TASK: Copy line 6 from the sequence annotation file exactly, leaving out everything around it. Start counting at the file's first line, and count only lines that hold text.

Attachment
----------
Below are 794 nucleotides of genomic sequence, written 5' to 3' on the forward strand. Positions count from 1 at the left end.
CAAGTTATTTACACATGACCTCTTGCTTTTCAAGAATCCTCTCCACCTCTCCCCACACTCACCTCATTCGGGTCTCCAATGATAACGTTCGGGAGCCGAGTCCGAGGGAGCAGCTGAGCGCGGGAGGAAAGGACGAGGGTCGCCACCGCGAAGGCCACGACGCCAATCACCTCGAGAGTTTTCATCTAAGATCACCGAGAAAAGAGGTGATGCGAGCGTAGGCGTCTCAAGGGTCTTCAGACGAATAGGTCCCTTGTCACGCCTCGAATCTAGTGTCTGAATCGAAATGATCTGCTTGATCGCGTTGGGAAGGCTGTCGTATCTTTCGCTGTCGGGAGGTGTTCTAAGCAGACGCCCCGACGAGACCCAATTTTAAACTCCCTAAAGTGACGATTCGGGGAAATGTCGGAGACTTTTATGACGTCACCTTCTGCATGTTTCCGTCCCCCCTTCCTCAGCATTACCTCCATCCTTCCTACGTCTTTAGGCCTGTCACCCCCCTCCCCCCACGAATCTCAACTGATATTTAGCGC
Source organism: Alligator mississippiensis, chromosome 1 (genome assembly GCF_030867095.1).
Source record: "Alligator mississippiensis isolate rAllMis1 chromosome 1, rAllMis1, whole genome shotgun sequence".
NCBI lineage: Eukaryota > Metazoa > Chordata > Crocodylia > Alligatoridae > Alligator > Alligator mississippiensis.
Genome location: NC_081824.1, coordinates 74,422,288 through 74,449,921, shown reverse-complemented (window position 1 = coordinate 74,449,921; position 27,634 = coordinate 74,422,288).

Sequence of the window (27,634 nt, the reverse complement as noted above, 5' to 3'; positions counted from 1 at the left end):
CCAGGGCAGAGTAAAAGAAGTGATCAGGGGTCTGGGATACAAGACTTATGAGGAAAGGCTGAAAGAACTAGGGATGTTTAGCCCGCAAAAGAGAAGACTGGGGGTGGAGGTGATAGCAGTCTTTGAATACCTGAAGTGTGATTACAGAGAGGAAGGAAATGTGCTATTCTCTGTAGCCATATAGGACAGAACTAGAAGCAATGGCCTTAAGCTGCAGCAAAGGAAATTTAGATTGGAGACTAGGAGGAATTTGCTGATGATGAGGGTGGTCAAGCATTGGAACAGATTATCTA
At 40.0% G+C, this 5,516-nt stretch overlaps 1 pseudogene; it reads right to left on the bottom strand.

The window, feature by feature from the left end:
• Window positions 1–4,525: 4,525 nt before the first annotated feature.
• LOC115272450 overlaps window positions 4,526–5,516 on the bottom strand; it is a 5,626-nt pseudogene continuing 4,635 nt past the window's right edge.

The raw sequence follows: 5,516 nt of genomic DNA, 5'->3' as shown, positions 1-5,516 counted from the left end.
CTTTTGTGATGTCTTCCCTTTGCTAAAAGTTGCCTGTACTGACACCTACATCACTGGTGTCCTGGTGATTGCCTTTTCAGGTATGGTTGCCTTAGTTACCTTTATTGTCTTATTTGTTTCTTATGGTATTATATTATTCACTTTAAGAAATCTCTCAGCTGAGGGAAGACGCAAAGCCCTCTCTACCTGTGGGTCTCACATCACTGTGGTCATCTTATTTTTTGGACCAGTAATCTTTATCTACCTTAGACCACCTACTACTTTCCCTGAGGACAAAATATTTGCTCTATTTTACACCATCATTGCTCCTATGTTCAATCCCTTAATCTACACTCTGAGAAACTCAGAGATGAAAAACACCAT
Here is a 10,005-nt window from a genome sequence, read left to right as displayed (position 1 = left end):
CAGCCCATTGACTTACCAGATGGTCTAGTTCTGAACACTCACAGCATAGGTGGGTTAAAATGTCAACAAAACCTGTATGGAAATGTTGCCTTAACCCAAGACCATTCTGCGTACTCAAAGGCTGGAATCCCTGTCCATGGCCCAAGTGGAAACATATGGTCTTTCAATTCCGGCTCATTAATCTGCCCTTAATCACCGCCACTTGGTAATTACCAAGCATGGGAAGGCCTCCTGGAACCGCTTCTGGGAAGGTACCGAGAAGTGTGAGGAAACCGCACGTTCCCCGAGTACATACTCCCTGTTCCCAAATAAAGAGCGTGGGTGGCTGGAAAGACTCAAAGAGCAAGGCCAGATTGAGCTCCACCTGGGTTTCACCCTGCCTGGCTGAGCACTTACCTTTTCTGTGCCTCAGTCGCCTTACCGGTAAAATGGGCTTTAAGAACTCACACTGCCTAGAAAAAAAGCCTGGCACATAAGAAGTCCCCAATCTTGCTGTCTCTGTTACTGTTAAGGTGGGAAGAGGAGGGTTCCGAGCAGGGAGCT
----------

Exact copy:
Genome location: NC_081824.1, coordinates 74,422,288 through 74,449,921, shown reverse-complemented (window position 1 = coordinate 74,449,921; position 27,634 = coordinate 74,422,288).